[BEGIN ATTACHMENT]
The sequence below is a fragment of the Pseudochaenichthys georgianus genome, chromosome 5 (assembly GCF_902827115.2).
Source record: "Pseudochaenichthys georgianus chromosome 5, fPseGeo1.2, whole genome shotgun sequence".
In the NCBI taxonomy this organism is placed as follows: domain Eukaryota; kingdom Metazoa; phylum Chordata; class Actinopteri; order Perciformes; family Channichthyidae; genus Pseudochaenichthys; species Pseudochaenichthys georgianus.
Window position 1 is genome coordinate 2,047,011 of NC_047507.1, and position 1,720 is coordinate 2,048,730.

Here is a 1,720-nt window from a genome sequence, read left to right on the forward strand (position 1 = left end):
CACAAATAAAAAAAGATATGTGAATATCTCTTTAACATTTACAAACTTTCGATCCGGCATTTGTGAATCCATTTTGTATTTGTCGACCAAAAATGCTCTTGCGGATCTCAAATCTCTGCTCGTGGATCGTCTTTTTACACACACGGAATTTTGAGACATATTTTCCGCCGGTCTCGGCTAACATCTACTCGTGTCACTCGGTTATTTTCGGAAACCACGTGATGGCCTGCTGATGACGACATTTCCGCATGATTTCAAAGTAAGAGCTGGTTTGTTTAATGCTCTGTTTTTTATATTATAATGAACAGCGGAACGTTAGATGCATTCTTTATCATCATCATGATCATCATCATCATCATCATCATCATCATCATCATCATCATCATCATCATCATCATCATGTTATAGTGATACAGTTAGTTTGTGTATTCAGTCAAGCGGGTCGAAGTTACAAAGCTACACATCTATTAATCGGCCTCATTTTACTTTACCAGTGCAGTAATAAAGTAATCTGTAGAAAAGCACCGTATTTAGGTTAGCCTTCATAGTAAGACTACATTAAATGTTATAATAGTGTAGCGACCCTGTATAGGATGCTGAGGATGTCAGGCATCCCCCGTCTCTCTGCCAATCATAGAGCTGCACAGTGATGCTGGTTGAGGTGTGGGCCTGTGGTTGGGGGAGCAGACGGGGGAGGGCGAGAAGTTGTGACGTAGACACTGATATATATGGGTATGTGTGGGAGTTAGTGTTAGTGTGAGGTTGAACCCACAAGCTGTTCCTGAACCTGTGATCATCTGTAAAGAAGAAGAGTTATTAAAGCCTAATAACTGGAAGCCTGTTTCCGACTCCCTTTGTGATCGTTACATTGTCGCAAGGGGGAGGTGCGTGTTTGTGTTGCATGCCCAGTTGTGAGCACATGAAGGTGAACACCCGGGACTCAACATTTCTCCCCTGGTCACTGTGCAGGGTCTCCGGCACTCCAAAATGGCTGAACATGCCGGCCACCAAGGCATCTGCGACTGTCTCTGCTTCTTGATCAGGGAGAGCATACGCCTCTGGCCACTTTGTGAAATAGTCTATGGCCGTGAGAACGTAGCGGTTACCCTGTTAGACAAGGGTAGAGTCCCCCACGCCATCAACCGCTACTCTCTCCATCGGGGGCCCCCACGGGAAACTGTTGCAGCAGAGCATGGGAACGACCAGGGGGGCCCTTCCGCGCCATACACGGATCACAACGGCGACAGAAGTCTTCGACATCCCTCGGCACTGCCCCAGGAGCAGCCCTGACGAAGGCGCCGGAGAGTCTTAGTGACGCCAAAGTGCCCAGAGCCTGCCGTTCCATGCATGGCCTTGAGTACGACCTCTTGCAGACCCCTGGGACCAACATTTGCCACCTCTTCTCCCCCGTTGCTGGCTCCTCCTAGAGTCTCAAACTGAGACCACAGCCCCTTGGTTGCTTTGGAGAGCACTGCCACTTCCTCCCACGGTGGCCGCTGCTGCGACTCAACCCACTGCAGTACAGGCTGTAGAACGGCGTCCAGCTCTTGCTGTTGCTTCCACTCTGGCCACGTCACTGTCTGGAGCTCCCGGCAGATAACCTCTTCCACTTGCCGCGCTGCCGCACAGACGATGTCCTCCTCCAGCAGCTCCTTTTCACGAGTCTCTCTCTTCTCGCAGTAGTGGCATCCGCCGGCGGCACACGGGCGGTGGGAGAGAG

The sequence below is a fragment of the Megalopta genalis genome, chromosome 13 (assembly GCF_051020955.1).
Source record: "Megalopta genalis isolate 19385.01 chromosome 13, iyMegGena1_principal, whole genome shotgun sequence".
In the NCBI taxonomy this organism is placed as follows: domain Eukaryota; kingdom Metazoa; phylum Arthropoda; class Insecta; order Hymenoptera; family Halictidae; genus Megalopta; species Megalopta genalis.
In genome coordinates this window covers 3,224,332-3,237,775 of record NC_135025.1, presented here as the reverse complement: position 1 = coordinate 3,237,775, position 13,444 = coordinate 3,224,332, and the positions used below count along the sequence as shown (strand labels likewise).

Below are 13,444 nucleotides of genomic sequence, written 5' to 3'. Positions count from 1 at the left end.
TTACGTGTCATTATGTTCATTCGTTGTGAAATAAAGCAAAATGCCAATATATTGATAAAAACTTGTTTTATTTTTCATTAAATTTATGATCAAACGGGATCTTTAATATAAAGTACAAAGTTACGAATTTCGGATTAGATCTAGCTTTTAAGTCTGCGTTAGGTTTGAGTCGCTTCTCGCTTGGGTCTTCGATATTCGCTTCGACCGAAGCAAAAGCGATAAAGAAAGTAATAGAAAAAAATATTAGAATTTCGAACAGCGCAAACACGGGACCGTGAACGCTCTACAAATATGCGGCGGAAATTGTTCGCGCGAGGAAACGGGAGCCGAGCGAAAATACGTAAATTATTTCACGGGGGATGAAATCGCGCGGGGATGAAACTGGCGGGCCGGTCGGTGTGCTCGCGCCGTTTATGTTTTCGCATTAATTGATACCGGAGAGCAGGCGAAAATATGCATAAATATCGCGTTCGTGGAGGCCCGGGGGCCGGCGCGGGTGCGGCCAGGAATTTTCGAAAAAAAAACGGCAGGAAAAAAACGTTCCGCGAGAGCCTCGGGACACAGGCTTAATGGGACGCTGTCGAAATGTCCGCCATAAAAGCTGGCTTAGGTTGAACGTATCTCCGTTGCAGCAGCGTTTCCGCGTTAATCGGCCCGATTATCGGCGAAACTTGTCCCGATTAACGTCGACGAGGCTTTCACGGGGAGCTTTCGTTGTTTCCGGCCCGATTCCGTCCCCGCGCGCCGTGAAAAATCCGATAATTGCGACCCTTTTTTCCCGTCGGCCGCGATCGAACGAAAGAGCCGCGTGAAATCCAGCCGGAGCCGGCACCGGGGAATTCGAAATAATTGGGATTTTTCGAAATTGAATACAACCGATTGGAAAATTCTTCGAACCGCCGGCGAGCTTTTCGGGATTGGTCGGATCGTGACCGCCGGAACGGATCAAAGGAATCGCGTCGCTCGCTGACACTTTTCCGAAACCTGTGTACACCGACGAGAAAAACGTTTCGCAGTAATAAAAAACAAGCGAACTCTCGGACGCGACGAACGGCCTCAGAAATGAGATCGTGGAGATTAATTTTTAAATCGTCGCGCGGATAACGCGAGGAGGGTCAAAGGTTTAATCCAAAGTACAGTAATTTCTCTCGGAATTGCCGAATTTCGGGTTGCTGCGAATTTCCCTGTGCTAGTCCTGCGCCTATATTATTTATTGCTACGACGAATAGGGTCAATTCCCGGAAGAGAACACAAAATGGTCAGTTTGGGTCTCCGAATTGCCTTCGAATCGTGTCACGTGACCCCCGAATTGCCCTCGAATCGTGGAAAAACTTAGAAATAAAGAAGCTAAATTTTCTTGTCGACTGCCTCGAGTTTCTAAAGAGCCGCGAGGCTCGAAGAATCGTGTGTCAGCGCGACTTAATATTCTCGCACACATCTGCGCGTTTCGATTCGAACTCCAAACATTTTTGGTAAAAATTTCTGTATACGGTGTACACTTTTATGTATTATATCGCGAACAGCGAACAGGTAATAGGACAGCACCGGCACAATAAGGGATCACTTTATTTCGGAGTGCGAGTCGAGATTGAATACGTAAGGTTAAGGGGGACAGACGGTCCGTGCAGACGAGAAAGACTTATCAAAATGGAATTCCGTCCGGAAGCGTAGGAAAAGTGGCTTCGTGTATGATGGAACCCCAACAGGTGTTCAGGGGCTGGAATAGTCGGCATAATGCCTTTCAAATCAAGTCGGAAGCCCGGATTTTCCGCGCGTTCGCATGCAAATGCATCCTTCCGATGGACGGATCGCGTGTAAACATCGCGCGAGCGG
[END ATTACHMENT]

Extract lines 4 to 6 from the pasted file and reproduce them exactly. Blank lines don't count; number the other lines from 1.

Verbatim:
Window position 1 is genome coordinate 2,047,011 of NC_047507.1, and position 1,720 is coordinate 2,048,730.

Here is a 1,720-nt window from a genome sequence, read left to right on the forward strand (position 1 = left end):
CACAAATAAAAAAAGATATGTGAATATCTCTTTAACATTTACAAACTTTCGATCCGGCATTTGTGAATCCATTTTGTATTTGTCGACCAAAAATGCTCTTGCGGATCTCAAATCTCTGCTCGTGGATCGTCTTTTTACACACACGGAATTTTGAGACATATTTTCCGCCGGTCTCGGCTAACATCTACTCGTGTCACTCGGTTATTTTCGGAAACCACGTGATGGCCTGCTGATGACGACATTTCCGCATGATTTCAAAGTAAGAGCTGGTTTGTTTAATGCTCTGTTTTTTATATTATAATGAACAGCGGAACGTTAGATGCATTCTTTATCATCATCATGATCATCATCATCATCATCATCATCATCATCATCATCATCATCATCATCATCATCATCATGTTATAGTGATACAGTTAGTTTGTGTATTCAGTCAAGCGGGTCGAAGTTACAAAGCTACACATCTATTAATCGGCCTCATTTTACTTTACCAGTGCAGTAATAAAGTAATCTGTAGAAAAGCACCGTATTTAGGTTAGCCTTCATAGTAAGACTACATTAAATGTTATAATAGTGTAGCGACCCTGTATAGGATGCTGAGGATGTCAGGCATCCCCCGTCTCTCTGCCAATCATAGAGCTGCACAGTGATGCTGGTTGAGGTGTGGGCCTGTGGTTGGGGGAGCAGACGGGGGAGGGCGAGAAGTTGTGACGTAGACACTGATATATATGGGTATGTGTGGGAGTTAGTGTTAGTGTGAGGTTGAACCCACAAGCTGTTCCTGAACCTGTGATCATCTGTAAAGAAGAAGAGTTATTAAAGCCTAATAACTGGAAGCCTGTTTCCGACTCCCTTTGTGATCGTTACATTGTCGCAAGGGGGAGGTGCGTGTTTGTGTTGCATGCCCAGTTGTGAGCACATGAAGGTGAACACCCGGGACTCAACATTTCTCCCCTGGTCACTGTGCAGGGTCTCCGGCACTCCAAAATGGCTGAACATGCCGGCCACCAAGGCATCTGCGACTGTCTCTGCTTCTTGATCAGGGAGAGCATACGCCTCTGGCCACTTTGTGAAATAGTCTATGGCCGTGAGAACGTAGCGGTTACCCTGTTAGACAAGGGTAGAGTCCCCCACGCCATCAACCGCTACTCTCTCCATCGGGGGCCCCCACGGGAAACTGTTGCAGCAGAGCATGGGAACGACCAGGGGGGCCCTTCCGCGCCATACACGGATCACAACGGCGACAGAAGTCTTCGACATCCCTCGGCACTGCCCCAGGAGCAGCCCTGACGAAGGCGCCGGAGAGTCTTAGTGACGCCAAAGTGCCCAGAGCCTGCCGTTCCATGCATGGCCTTGAGTACGACCTCTTGCAGACCCCTGGGACCAACATTTGCCACCTCTTCTCCCCCGTTGCTGGCTCCTCCTAGAGTCTCAAACTGAGACCACAGCCCCTTGGTTGCTTTGGAGAGCACTGCCACTTCCTCCCACGGTGGCCGCTGCTGCGACTCAACCCACTGCAGTACAGGCTGTAGAACGGCGTCCAGCTCTTGCTGTTGCTTCCACTCTGGCCACGTCACTGTCTGGAGCTCCCGGCAGATAACCTCTTCCACTTGCCGCGCTGCCGCACAGACGATGTCCTCCTCCAGCAGCTCCTTTTCACGAGTCTCTCTCTTCTCGCAGTAGTGGCATCCGCCGGCGGCACACGGGCGGTGGGAGAGAG